When a $21 Difference Made a Difference

         One of my first jobs when I started in the business in 1968 was working on a Wisconsin utility’s stock subscription offer.  My function was to “cure” deficient items and to keep in proof those items held in a pending file. The pending file was used to keep track of items awaiting further information from shareholders.

         Each day at the close of business I would try to balance my pending file, so I’d be sure that on expiration night balancing would be easy.  I was having difficulty balancing one evening – I was off by one share, or $21. My desk was on the platform and the division head had to pass by me on his way out of the office. That night he noticed I was still there and stopped  to ask what the problem was. I explained it to him. Instead of leaving he took off his coat and worked with me until the difference was resolved. It turned out to be just $21, but it could have been a lot more had compensating errors been involved.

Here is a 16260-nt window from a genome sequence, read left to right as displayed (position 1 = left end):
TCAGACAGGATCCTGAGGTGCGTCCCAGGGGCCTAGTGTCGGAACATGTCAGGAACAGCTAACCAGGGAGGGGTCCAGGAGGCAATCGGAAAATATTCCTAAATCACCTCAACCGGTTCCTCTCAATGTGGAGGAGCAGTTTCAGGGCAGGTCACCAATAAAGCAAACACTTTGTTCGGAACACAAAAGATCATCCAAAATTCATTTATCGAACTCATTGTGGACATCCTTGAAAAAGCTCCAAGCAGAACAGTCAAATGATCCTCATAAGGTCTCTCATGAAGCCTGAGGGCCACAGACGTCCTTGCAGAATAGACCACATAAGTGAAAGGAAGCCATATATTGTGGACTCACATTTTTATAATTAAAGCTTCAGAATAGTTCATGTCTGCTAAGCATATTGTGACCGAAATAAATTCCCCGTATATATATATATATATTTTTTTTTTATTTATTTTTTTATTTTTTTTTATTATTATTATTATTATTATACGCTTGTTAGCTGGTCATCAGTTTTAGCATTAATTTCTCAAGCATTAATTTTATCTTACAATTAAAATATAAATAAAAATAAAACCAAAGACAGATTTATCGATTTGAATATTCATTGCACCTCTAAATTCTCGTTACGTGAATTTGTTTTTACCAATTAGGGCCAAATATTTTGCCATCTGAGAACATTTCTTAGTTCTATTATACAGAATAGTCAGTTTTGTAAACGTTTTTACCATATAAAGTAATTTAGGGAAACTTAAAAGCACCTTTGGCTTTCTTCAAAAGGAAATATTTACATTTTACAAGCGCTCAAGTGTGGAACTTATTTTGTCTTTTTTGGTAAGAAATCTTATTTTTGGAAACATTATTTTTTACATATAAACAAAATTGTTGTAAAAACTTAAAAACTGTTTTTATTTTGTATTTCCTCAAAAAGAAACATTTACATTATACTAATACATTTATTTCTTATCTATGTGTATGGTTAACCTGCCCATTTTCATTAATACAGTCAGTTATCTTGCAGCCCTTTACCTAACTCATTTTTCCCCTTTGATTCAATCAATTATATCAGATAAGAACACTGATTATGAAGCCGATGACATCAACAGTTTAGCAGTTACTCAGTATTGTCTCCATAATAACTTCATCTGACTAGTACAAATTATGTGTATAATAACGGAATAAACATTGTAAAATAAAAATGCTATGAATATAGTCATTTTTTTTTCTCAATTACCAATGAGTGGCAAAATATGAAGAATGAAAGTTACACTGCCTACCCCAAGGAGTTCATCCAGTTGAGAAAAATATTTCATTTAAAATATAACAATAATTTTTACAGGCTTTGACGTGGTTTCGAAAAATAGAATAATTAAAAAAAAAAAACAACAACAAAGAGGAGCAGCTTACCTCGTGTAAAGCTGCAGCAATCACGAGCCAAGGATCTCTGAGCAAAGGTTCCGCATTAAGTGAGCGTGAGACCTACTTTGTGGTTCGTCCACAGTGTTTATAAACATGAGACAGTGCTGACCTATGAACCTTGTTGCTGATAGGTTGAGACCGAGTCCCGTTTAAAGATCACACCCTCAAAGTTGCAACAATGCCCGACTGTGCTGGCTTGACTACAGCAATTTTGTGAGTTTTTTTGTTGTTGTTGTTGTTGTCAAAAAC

My point is that in 1968 it was considered important to resolve a difference, regardless of how small. As the years passed the emphasis shifted to cost-benefit analysis – consideration of what it would cost to resolve what on its face appeared to be a trivial difference.  While I fully understand the importance of managing costs, my question is: “Have we lost something?’

 

Barry Shapiro, Manny Hanny alumnus